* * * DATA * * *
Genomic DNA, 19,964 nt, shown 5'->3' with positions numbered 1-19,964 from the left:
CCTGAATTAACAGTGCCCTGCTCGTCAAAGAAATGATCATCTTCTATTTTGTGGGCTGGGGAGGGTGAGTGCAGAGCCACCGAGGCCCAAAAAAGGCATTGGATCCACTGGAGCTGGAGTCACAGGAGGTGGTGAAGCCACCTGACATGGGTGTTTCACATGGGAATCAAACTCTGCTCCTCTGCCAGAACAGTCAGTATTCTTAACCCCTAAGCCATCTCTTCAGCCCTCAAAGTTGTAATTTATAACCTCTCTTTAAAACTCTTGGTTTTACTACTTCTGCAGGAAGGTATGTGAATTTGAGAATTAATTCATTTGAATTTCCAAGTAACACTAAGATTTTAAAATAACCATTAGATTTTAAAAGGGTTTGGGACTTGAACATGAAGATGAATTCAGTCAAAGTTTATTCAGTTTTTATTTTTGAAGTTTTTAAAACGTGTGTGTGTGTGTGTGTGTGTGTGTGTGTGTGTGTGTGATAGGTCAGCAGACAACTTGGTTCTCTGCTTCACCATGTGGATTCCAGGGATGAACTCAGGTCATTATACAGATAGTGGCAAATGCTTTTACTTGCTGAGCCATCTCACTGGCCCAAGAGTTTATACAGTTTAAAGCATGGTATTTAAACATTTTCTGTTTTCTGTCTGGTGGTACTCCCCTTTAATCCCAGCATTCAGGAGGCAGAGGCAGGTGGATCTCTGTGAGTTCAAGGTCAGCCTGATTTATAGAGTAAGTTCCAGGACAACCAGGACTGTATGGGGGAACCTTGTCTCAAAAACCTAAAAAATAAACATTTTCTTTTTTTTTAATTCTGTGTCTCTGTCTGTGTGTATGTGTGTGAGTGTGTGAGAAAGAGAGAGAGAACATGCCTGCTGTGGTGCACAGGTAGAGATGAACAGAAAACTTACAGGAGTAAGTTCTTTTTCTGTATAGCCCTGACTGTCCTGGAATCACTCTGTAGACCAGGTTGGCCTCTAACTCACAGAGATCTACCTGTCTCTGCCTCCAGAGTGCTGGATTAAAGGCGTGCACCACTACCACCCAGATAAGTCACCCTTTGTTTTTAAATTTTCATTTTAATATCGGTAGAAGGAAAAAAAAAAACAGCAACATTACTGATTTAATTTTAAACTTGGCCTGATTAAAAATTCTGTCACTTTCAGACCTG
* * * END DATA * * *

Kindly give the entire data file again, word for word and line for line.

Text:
Genomic DNA, 19,964 nt, shown 5'->3' with positions numbered 1-19,964 from the left:
CCTGAATTAACAGTGCCCTGCTCGTCAAAGAAATGATCATCTTCTATTTTGTGGGCTGGGGAGGGTGAGTGCAGAGCCACCGAGGCCCAAAAAAGGCATTGGATCCACTGGAGCTGGAGTCACAGGAGGTGGTGAAGCCACCTGACATGGGTGTTTCACATGGGAATCAAACTCTGCTCCTCTGCCAGAACAGTCAGTATTCTTAACCCCTAAGCCATCTCTTCAGCCCTCAAAGTTGTAATTTATAACCTCTCTTTAAAACTCTTGGTTTTACTACTTCTGCAGGAAGGTATGTGAATTTGAGAATTAATTCATTTGAATTTCCAAGTAACACTAAGATTTTAAAATAACCATTAGATTTTAAAAGGGTTTGGGACTTGAACATGAAGATGAATTCAGTCAAAGTTTATTCAGTTTTTATTTTTGAAGTTTTTAAAACGTGTGTGTGTGTGTGTGTGTGTGTGTGTGTGTGTGTGTGATAGGTCAGCAGACAACTTGGTTCTCTGCTTCACCATGTGGATTCCAGGGATGAACTCAGGTCATTATACAGATAGTGGCAAATGCTTTTACTTGCTGAGCCATCTCACTGGCCCAAGAGTTTATACAGTTTAAAGCATGGTATTTAAACATTTTCTGTTTTCTGTCTGGTGGTACTCCCCTTTAATCCCAGCATTCAGGAGGCAGAGGCAGGTGGATCTCTGTGAGTTCAAGGTCAGCCTGATTTATAGAGTAAGTTCCAGGACAACCAGGACTGTATGGGGGAACCTTGTCTCAAAAACCTAAAAAATAAACATTTTCTTTTTTTTTAATTCTGTGTCTCTGTCTGTGTGTATGTGTGTGAGTGTGTGAGAAAGAGAGAGAGAACATGCCTGCTGTGGTGCACAGGTAGAGATGAACAGAAAACTTACAGGAGTAAGTTCTTTTTCTGTATAGCCCTGACTGTCCTGGAATCACTCTGTAGACCAGGTTGGCCTCTAACTCACAGAGATCTACCTGTCTCTGCCTCCAGAGTGCTGGATTAAAGGCGTGCACCACTACCACCCAGATAAGTCACCCTTTGTTTTTAAATTTTCATTTTAATATCGGTAGAAGGAAAAAAAAAAACAGCAACATTACTGATTTAATTTTAAACTTGGCCTGATTAAAAATTCTGTCACTTTCAGACCTG